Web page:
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Viewing cable 08MANAMA2, AL-WIFAQ LEADER HOPES POTUS VISIT WILL HELP CEMENT

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Reference ID Created Released Classification Origin
08MANAMA2 2008-01-02 06:06 2011-02-18 21:09 CONFIDENTIAL Embassy Manama
VZCZCXRO2874
PP RUEHDE RUEHDIR
DE RUEHMK #0002 0020626
ZNY CCCCC ZZH
P 020626Z JAN 08
FM AMEMBASSY MANAMA
TO RUEHC/SECSTATE WASHDC PRIORITY 7513
INFO RUEHZM/GULF COOPERATION COUNCIL COLLECTIVE PRIORITY
RHBVAKS/COMUSNAVCENT  PRIORITY
RHMFISS/HQ USCENTCOM MACDILL AFB FL PRIORITY
RHEHNSC/NSC WASHDC PRIORITY
C O N F I D E N T I A L MANAMA 000002 
 
SIPDIS 
 
SIPDIS 
 
E.O. 12958: DECL: 01/02/2018 
TAGS: PGOV KDEM PHUM BA
SUBJECT: AL-WIFAQ LEADER HOPES POTUS VISIT WILL HELP CEMENT 
DEMOCRATIC GAINS 
 
REF: A. MANAMA 1105 
     B. MANAMA 1109 
     C. MANAMA 1110
     D. MANAMA 1112 
     E. MANAMA 1113 
     F. MANAMA 1118 

Classified By: Ambassador Adam Ereli for reasons 1.4 (b) and (d).

1.(C) Summary: The leader of Bahrain's largest Shi'a political party told the Ambassador that it was important that the U.S. continue speaking out in favor of democratic reform in the region. He hoped that the President would address this theme during his upcoming visit. Speaking about the recent unrest (reftels), he dismissed those who claimed that the government had reverted to the heavy-handed tactics of the 1990s. He saw no comparison between the 1990s and today, noting the relative success of democratic reforms. End summary.

2.(C) Ambassador and poloff met with MP and Chairman of the Al-Wifaq political society Sheikh Ali Salman on December 29. Salman noted that Bahrain had made tangible progress on democratization since 2002. He attributed part of that success to U.S. focus on democratic reform in the region following 9/11. He urged the USG to continue using its bully pulpit to champion the cause of democratiztaion. Lately, he noted, it seemed that the U.S. had "retreated" from its message on democratization, and he was concerned that this had led to a slowdown in political transformation in the region. The government's natural instinct was to control the process, so it needed continued encouragement. While he understood that reform was a gradual process, it was important that the people continue to see progress. Salman hoped that the President would take the opportunity of his upcoming visit to speak publicly on the need to push forward with democratic reforms, highlight the success of Bahrain's constitution, and take note of the fact that Bahrain "is a country ruled by laws."

3.(C) Ambassador noted that some critics had accused the government of heavy-handedness in dealing with the recent street violence and asked Salman how the current situation compared with the uprising of the 1990s. Salman quickly dismissed the assertion that the current situation could be compared in any way with the 1990s. Then, there was no freedom whatsoever to speak out against the government. When the government finally decided to engage with the Shi'a leadership, it did so only through the Minister of Interior. (Note: MOI was reviled among the Shi'a in the 1990s as the administrator of the State Security Courts. End note.) Salman recounted how he spent 41 days in jail, before his expulsion to Dubai and subsequent exile in London, for signing a petition calling on the late Sheikh Isa to restore the Parliament. By comparison, Salman said, people could now openly criticize the government without fear of reprisal, and the Parliament acted as a watchdog to hold Ministers accountable for their actions . It was important to cement these gains and reinvigorate Bahrain's democratic reform program, and he believed the President could do just that.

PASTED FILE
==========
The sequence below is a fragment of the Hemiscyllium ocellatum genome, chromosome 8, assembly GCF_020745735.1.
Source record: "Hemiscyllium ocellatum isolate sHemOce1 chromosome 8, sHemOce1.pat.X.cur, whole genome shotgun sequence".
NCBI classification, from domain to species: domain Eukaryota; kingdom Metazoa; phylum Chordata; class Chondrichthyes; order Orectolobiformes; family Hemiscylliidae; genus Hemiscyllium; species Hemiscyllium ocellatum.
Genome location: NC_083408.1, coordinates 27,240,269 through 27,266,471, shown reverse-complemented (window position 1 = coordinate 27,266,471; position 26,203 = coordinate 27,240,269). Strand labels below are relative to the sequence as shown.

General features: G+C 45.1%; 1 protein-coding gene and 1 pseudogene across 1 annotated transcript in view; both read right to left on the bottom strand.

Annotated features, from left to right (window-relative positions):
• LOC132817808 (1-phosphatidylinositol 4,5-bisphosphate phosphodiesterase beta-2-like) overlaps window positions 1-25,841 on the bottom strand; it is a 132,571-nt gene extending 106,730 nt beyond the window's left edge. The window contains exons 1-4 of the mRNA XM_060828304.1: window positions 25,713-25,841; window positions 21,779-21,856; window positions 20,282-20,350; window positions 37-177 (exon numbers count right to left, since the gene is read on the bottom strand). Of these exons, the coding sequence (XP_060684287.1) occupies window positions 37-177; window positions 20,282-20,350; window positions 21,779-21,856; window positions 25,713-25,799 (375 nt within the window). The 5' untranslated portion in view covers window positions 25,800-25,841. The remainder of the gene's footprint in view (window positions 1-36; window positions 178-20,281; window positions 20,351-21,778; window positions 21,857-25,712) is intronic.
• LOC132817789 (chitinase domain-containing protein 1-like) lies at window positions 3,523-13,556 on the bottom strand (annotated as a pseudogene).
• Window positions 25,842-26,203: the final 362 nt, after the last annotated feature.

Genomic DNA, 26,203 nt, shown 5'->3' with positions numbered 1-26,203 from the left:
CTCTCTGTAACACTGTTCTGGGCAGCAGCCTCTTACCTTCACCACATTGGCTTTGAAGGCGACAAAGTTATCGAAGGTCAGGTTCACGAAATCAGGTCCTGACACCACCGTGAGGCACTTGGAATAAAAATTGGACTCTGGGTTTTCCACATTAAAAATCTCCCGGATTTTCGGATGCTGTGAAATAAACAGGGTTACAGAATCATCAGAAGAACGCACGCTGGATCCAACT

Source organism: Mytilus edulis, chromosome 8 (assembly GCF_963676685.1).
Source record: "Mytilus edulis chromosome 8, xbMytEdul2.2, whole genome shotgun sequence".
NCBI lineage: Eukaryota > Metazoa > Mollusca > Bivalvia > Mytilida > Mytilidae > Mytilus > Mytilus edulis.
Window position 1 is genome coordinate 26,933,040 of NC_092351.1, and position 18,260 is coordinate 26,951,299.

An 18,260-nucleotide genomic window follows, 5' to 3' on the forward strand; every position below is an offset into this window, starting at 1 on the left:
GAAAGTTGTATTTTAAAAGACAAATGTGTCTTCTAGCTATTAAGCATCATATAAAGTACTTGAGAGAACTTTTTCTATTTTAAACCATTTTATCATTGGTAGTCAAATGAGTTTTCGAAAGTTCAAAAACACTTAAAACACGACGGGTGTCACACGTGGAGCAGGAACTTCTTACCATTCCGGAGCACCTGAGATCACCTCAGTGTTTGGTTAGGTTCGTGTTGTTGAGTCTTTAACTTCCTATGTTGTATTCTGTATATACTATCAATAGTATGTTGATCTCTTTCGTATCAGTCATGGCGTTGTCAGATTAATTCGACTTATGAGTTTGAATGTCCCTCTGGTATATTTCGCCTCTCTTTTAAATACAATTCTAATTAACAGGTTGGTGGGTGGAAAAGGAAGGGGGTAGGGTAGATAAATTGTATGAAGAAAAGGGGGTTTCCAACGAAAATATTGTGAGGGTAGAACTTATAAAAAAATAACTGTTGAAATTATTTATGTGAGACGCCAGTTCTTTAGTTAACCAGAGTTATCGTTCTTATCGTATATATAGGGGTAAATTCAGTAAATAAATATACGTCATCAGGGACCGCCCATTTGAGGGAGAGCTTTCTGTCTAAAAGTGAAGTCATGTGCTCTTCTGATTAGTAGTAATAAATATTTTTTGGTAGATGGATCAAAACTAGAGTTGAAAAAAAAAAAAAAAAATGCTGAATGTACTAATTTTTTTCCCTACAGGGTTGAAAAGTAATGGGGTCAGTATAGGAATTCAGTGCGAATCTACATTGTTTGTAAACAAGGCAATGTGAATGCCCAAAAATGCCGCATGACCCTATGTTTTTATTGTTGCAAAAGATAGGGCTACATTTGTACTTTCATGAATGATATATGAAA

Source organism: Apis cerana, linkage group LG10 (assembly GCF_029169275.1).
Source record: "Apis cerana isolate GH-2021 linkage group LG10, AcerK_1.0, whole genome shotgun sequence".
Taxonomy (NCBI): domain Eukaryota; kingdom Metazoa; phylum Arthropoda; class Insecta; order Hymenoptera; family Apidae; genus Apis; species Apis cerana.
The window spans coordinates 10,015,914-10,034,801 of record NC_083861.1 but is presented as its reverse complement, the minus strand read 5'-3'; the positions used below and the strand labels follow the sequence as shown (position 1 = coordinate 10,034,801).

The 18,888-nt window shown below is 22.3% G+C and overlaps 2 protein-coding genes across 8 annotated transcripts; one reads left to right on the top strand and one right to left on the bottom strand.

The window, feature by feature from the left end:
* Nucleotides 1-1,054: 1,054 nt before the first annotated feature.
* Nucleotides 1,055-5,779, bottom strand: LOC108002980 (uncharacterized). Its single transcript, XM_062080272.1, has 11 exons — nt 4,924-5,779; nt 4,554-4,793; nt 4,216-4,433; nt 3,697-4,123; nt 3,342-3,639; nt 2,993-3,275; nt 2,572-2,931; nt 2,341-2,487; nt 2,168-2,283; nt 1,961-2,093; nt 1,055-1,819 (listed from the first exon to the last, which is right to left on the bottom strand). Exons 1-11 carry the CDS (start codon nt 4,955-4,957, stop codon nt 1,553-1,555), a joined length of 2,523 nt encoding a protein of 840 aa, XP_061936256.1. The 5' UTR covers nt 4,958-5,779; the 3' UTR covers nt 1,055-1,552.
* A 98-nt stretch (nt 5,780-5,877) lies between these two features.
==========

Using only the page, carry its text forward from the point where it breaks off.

4.(C) Comment: This meeting provided a unique opportunity to share the thinking of the man who leads Bahrain's mainstream Shi'a political movement. During the recent tensions, Salman worked both openly and behind the scenes with the government to condemn the violence and help control the emotions of the Shi'a community (ref F).

5.(C) Comment continued: Salman's comments to the Ambassador reveal a commitment to moderate political reform and a degree of political maturity seemingly lacking in the leadership of other parties. While he believes that praise from the President for the ongoing reform program would encourage his constituency to stay the course, Salman also believes that the King was greatly influenced in his decision to reform Bahrain's political system by the President's emphasis on democratization post-9/11. ********************************************* ******** Visit Embassy Manama's Classified Website: XXXXXXXXXXXX********************************************* ******** ERELI